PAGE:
Putting the Thanks-giving into Thanksgiving (for Your Sanity)

“Dear brothers and sisters, when troubles of any kind come your way, consider it an opportunity for great joy”

James 1:2 NLT.

It’s not required to have divorced parents to experience challenges around holidays like Thanksgiving. However, parental divorce splits the holiday in two—doubling the potential for challenges. If both of you have divorced parents…

I know James wasn’t thinking of Thanksgiving when he wrote about considering troubles an opportunity for joy, but it’s an important consideration if we desire to embrace the holidays instead of tolerating, dreading, or ignoring them.

TRUST ME! I am not minimizing the craziness I hear from adults with divorced parents when it comes to holidays.

  • Parents that won’t talk to each other about visit arrangements
  • Parents that purposely delay committing to anything so they can mess up the other parent
  • Parents who refuse to budge on when they have you for dinner
  • Parents that won’t come if the other parent’s significant other attends
  • Whatever example is going through your mind right now

But regardless of the things you experience, changing how we perceive situations, combined with use of healthy boundaries, can make a big difference.

  • Are we thankful our two parents divorced? Usually, no. Can we be thankful for two parents who love us enough to fight over us on holidays? Yes.
  • Are we thankful that our parents live in two places? No. Can we be thankful they each have a place to live? Yes.
  • Are we thankful when our parents argue and destroy a mood? Nope. Is there a positive spin on this? You need to pray on that one. But pray through the lens of God’s truth, “when troubles of any kind come your way, consider it an opportunity for great joy.”

In her Divorce Magazine article, “Thanksgiving Challenge: Giving Thanks and Staying Positive”, Dr. Joy Dryer writes about how Positive Psychology/positive emotion can have a strong positive impact on a variety of areas of life including marital satisfaction.1 Is this any different that what James wrote 2000 years ago in the Bible?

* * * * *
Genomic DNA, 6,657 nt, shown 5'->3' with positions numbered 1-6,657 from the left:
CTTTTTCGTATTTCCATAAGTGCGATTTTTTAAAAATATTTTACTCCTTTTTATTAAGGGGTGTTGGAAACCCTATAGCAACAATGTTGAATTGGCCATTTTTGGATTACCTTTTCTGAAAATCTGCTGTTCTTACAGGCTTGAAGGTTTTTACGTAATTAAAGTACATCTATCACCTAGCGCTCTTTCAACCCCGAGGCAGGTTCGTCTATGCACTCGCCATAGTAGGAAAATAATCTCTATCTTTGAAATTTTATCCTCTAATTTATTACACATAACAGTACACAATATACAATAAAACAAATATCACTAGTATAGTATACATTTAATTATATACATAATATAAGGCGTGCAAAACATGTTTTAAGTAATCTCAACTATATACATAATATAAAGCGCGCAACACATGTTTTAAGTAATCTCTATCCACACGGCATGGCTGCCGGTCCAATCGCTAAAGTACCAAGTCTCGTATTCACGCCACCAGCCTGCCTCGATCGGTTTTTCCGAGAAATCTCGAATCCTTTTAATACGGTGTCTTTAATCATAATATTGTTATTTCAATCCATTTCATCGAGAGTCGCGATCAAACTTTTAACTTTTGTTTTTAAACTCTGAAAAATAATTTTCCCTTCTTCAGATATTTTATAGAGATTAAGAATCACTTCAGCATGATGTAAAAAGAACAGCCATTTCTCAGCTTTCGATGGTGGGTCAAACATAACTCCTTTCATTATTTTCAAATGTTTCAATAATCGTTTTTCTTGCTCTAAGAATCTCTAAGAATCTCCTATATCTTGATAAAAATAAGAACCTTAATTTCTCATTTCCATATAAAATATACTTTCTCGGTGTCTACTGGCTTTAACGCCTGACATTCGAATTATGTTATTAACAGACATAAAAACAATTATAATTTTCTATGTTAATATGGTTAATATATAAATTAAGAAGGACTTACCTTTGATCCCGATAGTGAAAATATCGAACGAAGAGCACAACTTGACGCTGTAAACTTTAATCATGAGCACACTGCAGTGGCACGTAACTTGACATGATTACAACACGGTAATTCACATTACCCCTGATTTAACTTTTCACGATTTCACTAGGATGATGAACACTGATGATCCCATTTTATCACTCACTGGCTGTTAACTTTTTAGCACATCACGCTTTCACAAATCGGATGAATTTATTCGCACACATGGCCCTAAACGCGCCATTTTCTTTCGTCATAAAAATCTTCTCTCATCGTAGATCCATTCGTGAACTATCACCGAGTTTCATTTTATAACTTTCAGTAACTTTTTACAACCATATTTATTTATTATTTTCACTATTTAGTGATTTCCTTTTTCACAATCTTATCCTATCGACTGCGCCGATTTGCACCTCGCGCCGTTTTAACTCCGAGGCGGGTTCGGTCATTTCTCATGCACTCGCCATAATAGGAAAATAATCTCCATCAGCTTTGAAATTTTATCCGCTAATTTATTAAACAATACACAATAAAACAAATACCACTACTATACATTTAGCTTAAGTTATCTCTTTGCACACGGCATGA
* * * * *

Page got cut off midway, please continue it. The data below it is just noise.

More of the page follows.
The point? Thanks-giving (searching for positives) can increase the odds of experiencing a tolerable Thanksgiving. For many of you, “tolerable” is a reasonable starting point. For others, it’s a stretch. In any case, let’s all start here:

  1. Find things to be thankful for. “Be thankful in all circumstances, for this is God’s will for you who belong to Christ Jesus” (1 Thessalonians 5:18). Again, I’m not dismissing the challenges many of us face around this time of year, but the research and Bible agree: the attitude we have in situations dictates how they will affect us.
  2. Enjoy being in control. “Whattt?!!!” “Control!?” “The last thing I have during holidays is control!” Not so. You have 100% control over you: how you respond, what you do, what you don’t do, what you don’t say, the bait you don’t take. You are in control of that.
  3. Learn about boundaries and how to apply them. Boundaries by Drs Henry Cloud and John Townsend is a classic book on this topic. And very important for adults with divorced parents.

Make this Thanksgiving a time of thanks-giving, and you’ll have a running start for a Merry Christmas! n

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  1. divorcemag.com/blog/thanksgiving-challenge-giving-thanks-and-staying-positive